Australian Woollen Mills Pty Ltd v The Commonwealth (1953) 92 CLR 424
Donoghue v Stevenson  AC 562
Dunleavy v Peak  NSWCA 72
Kriz v King  1 Qd R 327
Ross v Chambers (Unreported, Supreme Court of the Northern Territory, Kriewaldt J, 5 April 1956)
Civil Liability Act 2002 (NSW)
Civil Liability Regulation 2003 (Qld)
Constitution of Queensland 2001 (Qld)
Defamation Bill 2005 (Qld)
Wrongs Act 1958 (Vic)
Convention on the Elimination of all Forms of Discrimination against Women, opened for signature 18 December 1979,  ATS 9 (entered into force 18 September 1981)
Convention on the Safety of United Nations and Associated Personnel, opened for signature 22 December 1994,  ATS 3 (entered into force 15 January 1999)
Treaty Establishing the European Economic Community, opened for signature 25 March 1957, 298 UNTS (entered into force 1 January 1958)
Australian Law Reform Commission, Elder Abuse (Discussion Paper No 83, December 2016)
@AustLII, (Twitter, 10 December 2018, 8.26pm) <https://twitter.com/austlii/status/1072333780755591169>
Almqvist, Jessica, 'Global Judicial Governance of Cultural Diversity: The Role of the European Judge' (Conference Paper, European Society of International Law Annual Conference, 31 December 2015)
Attorney General's Dept (Cth), 'Copyright Reform and the Digital Agenda' (Discussion Paper, July 1997) <http://law.gov.au/publications/digital.htm>
Bell, Virginia, 'Section 80: The Great Constitutional Tautology' (Lucinda Lecture, Monash University, 24 October 2013)
Bowcott, Owen, ‘Trolling Legislation Needs to Be Simplified, says Law Commission’, The Guardian (online, 13 July 2016) <https://www.theguardian.com/technology/2016/jul/13/trolling-legislation-needs-to-be-simplified-says-law-commission>
Butt, P and P Nygh (eds), LexisNexis Concise Australian Legal Dictionary (online at 20 October, 2018)
Carter, JW, LexisNexis, Carter on Contract (online at 20 July 2018)
CCH, Australian Intellectual Property Commentary (online at 12 April 2018)
Community Law Australia, Unaffordable and Out of Reach: The Problem of Access to the Australian Legal System (Report, July 2012)
Dibben, Kay, ‘An Unhealthy Culture Tribunal’s Chief Sacked for Speaking Out’, The Courier Mail (Brisbane, 29 December 2018)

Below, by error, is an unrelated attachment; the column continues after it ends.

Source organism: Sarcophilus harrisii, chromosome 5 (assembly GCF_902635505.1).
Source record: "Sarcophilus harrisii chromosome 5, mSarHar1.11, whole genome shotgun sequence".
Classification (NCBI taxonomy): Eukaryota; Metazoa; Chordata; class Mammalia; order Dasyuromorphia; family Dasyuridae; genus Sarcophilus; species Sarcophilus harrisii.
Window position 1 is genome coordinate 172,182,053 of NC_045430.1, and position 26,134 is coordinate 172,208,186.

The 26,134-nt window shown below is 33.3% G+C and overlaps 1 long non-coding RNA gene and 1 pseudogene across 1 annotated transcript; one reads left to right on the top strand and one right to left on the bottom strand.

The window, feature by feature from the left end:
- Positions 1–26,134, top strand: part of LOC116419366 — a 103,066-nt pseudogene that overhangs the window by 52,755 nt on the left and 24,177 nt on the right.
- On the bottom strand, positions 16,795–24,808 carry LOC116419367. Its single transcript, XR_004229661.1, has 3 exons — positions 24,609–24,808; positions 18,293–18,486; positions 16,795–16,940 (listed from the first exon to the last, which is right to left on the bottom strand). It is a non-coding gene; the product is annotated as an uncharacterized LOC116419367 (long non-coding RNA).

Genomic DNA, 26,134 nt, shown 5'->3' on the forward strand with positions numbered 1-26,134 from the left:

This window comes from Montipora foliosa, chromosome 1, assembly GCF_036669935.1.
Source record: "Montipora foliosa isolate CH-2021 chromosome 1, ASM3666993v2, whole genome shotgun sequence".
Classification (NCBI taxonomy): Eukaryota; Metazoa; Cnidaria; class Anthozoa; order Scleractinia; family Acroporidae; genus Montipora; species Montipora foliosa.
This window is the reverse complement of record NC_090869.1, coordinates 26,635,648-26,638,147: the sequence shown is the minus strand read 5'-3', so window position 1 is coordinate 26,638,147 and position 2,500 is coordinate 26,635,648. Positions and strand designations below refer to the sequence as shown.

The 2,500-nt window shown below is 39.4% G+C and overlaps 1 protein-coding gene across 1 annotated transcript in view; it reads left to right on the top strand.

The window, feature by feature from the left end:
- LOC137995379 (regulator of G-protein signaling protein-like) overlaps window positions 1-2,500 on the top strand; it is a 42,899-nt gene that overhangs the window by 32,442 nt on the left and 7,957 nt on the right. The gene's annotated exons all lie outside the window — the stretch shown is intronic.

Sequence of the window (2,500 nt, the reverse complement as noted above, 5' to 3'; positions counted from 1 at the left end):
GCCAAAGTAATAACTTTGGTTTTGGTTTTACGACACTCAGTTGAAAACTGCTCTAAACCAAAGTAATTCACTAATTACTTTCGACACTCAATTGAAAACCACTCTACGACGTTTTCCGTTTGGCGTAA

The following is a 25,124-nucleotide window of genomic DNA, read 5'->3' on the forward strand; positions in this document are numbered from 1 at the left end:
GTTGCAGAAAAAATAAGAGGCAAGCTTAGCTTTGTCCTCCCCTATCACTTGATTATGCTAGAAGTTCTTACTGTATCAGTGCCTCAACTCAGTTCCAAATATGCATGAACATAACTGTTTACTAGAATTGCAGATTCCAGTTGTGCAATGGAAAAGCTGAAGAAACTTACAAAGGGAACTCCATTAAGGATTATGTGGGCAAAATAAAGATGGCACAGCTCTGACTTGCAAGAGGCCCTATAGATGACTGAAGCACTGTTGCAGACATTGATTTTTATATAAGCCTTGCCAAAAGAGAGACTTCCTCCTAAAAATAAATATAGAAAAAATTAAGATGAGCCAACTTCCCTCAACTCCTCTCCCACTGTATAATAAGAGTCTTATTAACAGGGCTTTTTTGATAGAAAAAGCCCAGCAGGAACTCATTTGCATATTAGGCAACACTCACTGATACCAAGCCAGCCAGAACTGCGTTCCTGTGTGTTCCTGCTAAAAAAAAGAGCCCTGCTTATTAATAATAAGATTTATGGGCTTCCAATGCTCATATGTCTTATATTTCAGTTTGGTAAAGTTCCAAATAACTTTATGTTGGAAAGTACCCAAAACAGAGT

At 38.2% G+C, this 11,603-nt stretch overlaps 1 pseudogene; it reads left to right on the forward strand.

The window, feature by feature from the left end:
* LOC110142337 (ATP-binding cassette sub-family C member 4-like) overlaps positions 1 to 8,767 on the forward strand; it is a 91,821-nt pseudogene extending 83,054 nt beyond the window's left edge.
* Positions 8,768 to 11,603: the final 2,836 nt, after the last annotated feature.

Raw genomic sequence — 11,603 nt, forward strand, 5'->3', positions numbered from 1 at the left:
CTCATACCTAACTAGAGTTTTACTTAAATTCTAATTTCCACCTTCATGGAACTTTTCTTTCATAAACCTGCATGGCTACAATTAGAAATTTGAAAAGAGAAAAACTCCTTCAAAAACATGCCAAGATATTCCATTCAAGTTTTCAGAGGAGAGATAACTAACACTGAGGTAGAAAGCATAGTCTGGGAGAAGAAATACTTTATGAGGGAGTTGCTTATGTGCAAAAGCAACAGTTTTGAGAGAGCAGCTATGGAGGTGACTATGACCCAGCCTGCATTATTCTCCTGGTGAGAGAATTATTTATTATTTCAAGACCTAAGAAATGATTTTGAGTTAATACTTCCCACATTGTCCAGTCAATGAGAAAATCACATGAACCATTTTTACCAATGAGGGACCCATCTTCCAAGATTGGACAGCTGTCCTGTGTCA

‘Episode Three’, When They See Us (Netflix, 2019)
Explanatory Notes, Personal Injuries Proceedings Bill 2002 (Qld)
‘Family Violence Killing Found to be a Workplace Death’, The Law Report (ABC National Radio, 21 July 2020) <https://www.abc.net.au/radionational/programs/lawreport/family-violence-killing-found-to-be-aworkplace-death/12448338>
Gans, Jeremy, 'News: The Court Reveals a Legal Scandal', Opinions on High (Blog Post, 3 December 2018) <http://blogs.unimelb.edu.au/opinionsonhigh/2018/12/03/news-the-court-reveals-a-legal-scandal>
Legally Blonde (Metro Goldwyn Mayer, 2001)
LexisNexis, Encyclopaedic Australian Legal Dictionary (online at 20 February 2018)
LexisNexis Butterworths, Civil Procedure Queensland, vol 1 (at Service 82)
Macquarie Library, Macquarie Dictionary (7th ed, 2018)
Mobil Oil Australia, Submission No 25 to Australian Competition and Consumer Commission, Inquiry into the Price of Unleaded Petrol (27 July 2007)
New South Wales, Parliamentary Debates, Legislative Assembly, 15 December 1909
Peatling, Stephanie, 'Female Chief Justice Rewrites the Script', The Age (Melbourne, 31 January 2017) 6
Potter, Michelle, ‘Social Policy during the 1990's’ (PhD Thesis, Southern Cross University, 2015)
Queensland Government, 'Wellness Planning Resources', Healthier Happier Workplaces (Web Page, 18 January 2019) <https://workplaces.healthier.qld.gov.au/public-resources>
Royal Commission into Trade Union Governance and Corruption (Final Report, December 2015) vol 2
Thomson Reuters, Laws of Australia (online at 15 February 2018)
This guide is not exhaustive. Consult the full AGLC4 manual for full information.
When a source is not included in this guide or the AGLC4, adapt the reference from a similar source.
When adapting a reference the AGLC4 recommends being: